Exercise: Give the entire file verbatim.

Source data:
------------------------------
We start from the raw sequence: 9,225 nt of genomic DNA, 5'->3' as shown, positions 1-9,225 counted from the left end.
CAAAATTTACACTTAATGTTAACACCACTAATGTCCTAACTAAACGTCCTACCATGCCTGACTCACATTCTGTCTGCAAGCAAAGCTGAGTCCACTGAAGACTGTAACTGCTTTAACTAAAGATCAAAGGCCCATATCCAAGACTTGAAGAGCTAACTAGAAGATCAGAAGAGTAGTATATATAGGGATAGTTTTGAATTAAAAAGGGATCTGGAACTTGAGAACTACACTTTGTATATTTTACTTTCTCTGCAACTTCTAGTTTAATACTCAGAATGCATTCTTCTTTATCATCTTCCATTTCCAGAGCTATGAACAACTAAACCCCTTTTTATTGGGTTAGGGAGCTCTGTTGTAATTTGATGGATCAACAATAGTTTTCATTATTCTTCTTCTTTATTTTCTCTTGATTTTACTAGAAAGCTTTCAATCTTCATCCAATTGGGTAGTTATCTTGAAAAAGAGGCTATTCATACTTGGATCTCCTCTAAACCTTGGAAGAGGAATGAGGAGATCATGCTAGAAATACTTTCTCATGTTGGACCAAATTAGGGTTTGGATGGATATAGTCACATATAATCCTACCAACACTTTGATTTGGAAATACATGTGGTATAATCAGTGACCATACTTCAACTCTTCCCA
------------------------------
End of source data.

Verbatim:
We start from the raw sequence: 9,225 nt of genomic DNA, 5'->3' as shown, positions 1-9,225 counted from the left end.
CAAAATTTACACTTAATGTTAACACCACTAATGTCCTAACTAAACGTCCTACCATGCCTGACTCACATTCTGTCTGCAAGCAAAGCTGAGTCCACTGAAGACTGTAACTGCTTTAACTAAAGATCAAAGGCCCATATCCAAGACTTGAAGAGCTAACTAGAAGATCAGAAGAGTAGTATATATAGGGATAGTTTTGAATTAAAAAGGGATCTGGAACTTGAGAACTACACTTTGTATATTTTACTTTCTCTGCAACTTCTAGTTTAATACTCAGAATGCATTCTTCTTTATCATCTTCCATTTCCAGAGCTATGAACAACTAAACCCCTTTTTATTGGGTTAGGGAGCTCTGTTGTAATTTGATGGATCAACAATAGTTTTCATTATTCTTCTTCTTTATTTTCTCTTGATTTTACTAGAAAGCTTTCAATCTTCATCCAATTGGGTAGTTATCTTGAAAAAGAGGCTATTCATACTTGGATCTCCTCTAAACCTTGGAAGAGGAATGAGGAGATCATGCTAGAAATACTTTCTCATGTTGGACCAAATTAGGGTTTGGATGGATATAGTCACATATAATCCTACCAACACTTTGATTTGGAAATACATGTGGTATAATCAGTGACCATACTTCAACTCTTCCCA